- 95,00 kr
Lose yourself in an epic naval journey in the second novel in the Booker Prize-winning historical fiction Sea Trilogy by the author of Lord of the Flies.
This tropical nowhere was the whole world - the whole imaginable world.
A decrepit warship is becalmed halfway to Australia, stilled in an ocean wilderness of heat and sea mists. In this surreal, fête-like atmosphere, a ball is held with a passing ship: the passengers dance and flirt, while beneath them seaweed like green hair spreads omniously over the hull. Half-mad with fear, drink, love and opium, both vessel and passengers feel themselves going to pieces: and the very planks seem to twist themselves alive as the ship comes apart at the seams . . .
'Fantastic ... Gems tumble off the pages ... A strong sense of drama ... Much of the pleasure of reading his work is his original imagery.' Annie Proulx
'No living writer has represented the fragility of man's experience so marvellously as Golding.' AS Byatt
'It is in Golding's magnificent, therapeutic, terrifying descriptions of seascapes that the deepest meanings can be found.' Kate Mosse
'Stunning . . . As exciting as any thriller.' Sunday Times
'A feat of imaginative reconstruction, as vivid as a dream.' Daily Mail
'Tells an utterly absorbing tale, in language of immense force and subtlety.' Financial Times
To The Ends of the Earth: A Sea Trilogy - Book Two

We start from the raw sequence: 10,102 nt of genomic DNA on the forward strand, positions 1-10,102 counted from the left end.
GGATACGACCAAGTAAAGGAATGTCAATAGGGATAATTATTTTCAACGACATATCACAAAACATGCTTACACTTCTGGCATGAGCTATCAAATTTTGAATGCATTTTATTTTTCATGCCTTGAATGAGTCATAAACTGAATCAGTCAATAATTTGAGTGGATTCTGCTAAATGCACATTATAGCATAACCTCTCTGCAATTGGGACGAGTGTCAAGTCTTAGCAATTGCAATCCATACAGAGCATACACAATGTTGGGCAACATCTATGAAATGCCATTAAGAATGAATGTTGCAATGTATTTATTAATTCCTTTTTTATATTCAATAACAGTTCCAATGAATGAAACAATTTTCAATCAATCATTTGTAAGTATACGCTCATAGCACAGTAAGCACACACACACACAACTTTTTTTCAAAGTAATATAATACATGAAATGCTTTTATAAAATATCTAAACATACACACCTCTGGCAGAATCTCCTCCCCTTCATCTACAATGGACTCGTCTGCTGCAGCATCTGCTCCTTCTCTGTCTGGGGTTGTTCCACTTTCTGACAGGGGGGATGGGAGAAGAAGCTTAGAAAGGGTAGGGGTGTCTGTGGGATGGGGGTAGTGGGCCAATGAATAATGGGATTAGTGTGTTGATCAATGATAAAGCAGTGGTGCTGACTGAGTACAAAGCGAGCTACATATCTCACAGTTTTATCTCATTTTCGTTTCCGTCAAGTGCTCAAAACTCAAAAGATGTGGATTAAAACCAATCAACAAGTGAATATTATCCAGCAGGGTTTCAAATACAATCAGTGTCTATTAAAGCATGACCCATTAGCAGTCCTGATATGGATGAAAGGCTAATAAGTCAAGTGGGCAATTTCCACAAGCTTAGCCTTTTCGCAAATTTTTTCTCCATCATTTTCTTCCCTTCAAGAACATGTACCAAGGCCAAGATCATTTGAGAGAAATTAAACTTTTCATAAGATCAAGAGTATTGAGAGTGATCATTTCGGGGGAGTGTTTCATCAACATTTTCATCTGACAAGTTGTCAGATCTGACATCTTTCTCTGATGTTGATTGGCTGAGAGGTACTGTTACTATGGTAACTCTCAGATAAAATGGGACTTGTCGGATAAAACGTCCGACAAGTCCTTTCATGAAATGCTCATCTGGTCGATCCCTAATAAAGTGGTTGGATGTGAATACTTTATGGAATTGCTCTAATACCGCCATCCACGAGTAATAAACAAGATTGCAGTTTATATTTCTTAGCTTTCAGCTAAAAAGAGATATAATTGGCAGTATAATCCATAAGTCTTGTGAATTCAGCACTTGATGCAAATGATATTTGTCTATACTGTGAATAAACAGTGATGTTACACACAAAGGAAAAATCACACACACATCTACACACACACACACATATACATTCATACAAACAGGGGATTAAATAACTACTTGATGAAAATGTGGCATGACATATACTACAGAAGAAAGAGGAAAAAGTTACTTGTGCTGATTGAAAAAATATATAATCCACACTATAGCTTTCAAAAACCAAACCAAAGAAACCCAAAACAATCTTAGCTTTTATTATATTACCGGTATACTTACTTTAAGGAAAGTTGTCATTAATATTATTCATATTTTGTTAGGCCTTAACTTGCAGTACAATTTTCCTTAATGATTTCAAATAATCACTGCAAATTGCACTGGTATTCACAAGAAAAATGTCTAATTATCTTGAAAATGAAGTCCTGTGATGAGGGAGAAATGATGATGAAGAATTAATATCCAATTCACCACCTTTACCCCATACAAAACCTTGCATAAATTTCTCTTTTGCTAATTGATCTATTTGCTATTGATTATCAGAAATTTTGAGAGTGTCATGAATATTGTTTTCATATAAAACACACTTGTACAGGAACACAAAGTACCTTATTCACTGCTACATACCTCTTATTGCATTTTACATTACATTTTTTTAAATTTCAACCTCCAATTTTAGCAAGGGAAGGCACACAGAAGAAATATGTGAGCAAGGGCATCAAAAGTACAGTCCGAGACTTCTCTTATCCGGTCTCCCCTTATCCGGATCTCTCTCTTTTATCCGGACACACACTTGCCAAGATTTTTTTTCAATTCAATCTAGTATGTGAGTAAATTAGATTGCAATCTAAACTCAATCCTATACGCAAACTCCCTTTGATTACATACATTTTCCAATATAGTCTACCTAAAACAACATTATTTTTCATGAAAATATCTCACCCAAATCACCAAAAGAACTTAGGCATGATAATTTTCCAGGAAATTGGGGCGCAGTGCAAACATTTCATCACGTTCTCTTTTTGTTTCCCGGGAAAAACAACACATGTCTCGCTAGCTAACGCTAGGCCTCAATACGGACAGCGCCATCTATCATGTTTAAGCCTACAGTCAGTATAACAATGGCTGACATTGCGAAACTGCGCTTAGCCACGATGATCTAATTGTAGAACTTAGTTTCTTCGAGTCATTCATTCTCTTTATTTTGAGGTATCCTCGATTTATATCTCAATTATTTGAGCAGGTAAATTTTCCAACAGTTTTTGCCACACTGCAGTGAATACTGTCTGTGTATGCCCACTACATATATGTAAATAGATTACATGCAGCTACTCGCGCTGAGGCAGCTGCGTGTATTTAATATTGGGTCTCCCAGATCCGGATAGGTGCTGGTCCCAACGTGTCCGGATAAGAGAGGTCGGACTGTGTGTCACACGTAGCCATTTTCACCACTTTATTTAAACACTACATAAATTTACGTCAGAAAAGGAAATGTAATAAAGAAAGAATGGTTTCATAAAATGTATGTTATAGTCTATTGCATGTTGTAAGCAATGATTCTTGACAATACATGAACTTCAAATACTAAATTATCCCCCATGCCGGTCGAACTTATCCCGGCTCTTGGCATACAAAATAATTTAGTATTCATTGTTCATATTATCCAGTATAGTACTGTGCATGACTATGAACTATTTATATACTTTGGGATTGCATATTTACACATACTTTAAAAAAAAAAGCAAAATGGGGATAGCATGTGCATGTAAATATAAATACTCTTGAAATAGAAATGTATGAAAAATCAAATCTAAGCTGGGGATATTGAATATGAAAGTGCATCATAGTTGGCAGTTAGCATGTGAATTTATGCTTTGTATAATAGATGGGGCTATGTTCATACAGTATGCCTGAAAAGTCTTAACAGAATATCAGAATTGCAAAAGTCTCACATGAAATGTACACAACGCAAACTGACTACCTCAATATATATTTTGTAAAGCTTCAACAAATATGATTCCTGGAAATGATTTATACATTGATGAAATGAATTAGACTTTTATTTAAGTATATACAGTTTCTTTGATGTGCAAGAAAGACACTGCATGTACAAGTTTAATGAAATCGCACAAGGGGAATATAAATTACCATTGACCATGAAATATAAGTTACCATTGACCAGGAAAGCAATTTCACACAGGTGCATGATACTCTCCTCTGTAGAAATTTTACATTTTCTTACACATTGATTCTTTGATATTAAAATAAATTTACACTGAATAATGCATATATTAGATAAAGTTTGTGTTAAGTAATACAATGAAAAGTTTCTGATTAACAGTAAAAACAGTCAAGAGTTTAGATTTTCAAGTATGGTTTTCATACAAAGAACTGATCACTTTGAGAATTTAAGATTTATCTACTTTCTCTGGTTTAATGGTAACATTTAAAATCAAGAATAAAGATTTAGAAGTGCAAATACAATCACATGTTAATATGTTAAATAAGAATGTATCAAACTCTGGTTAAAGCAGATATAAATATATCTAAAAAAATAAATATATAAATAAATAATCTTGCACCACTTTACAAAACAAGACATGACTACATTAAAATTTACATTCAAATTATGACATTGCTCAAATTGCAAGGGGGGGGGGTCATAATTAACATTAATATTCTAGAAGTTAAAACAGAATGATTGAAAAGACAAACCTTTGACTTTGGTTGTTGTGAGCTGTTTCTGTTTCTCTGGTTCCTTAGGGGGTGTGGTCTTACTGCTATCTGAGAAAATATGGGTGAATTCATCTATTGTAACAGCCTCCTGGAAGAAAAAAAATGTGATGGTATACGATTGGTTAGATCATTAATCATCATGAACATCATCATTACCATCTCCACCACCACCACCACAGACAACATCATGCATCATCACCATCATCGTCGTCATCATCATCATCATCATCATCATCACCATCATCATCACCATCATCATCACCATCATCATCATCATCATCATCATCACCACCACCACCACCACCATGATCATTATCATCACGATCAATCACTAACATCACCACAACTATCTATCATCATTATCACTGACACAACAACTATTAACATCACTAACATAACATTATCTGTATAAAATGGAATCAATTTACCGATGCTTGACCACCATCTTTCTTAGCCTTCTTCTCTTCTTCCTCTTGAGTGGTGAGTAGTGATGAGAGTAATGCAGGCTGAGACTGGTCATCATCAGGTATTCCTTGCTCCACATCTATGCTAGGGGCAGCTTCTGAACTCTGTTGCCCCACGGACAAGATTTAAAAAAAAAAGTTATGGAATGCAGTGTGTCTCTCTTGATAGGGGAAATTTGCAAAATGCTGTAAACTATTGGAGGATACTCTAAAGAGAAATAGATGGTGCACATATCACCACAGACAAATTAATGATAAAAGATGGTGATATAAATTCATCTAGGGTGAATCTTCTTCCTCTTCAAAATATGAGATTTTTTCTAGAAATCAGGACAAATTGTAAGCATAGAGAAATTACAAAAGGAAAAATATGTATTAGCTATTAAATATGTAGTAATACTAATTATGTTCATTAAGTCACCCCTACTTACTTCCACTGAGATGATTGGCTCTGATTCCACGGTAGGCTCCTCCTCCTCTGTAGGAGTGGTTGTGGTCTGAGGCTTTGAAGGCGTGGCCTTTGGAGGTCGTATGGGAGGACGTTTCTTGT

What began with Rites of Passage (1980) continues with this second volume of a planned trilogy. Nobel Laureate Golding again displays his accomplished storytelling, not to mention an intimidating command of all things maritime at the time of the Napoleonic wars. Although it lacks deeper levels of significance, this is a rousing tale of the tragic misadventures befalling an 18th century fighting ship now converted to transporting cargo and passengers on the treacherous voyage from England to Australia. The novel is cast as a journal written by Edmund FitzHenry Talbot, a well-meaning, somewhat uncertain, slightly pompous officer and gentleman enroute to Sydney and a career in His Majesty's service. As a result of a green sailor's blunder, the ship's masts shatter, and it founders. Golding's principal achievement is the vivid, detailed depiction of a disintegrating vessel in the tropical seas, its progressive decay, and the wretchedness and despair of its passengers. None of this prevents a chaste, mannerly romance between Talbot and a sweet young thing. At the end, which Talbot himself calls "abrupt,'' it seems doubtful the ship will survive its ordeal. Howor whetherit does awaits the third volume.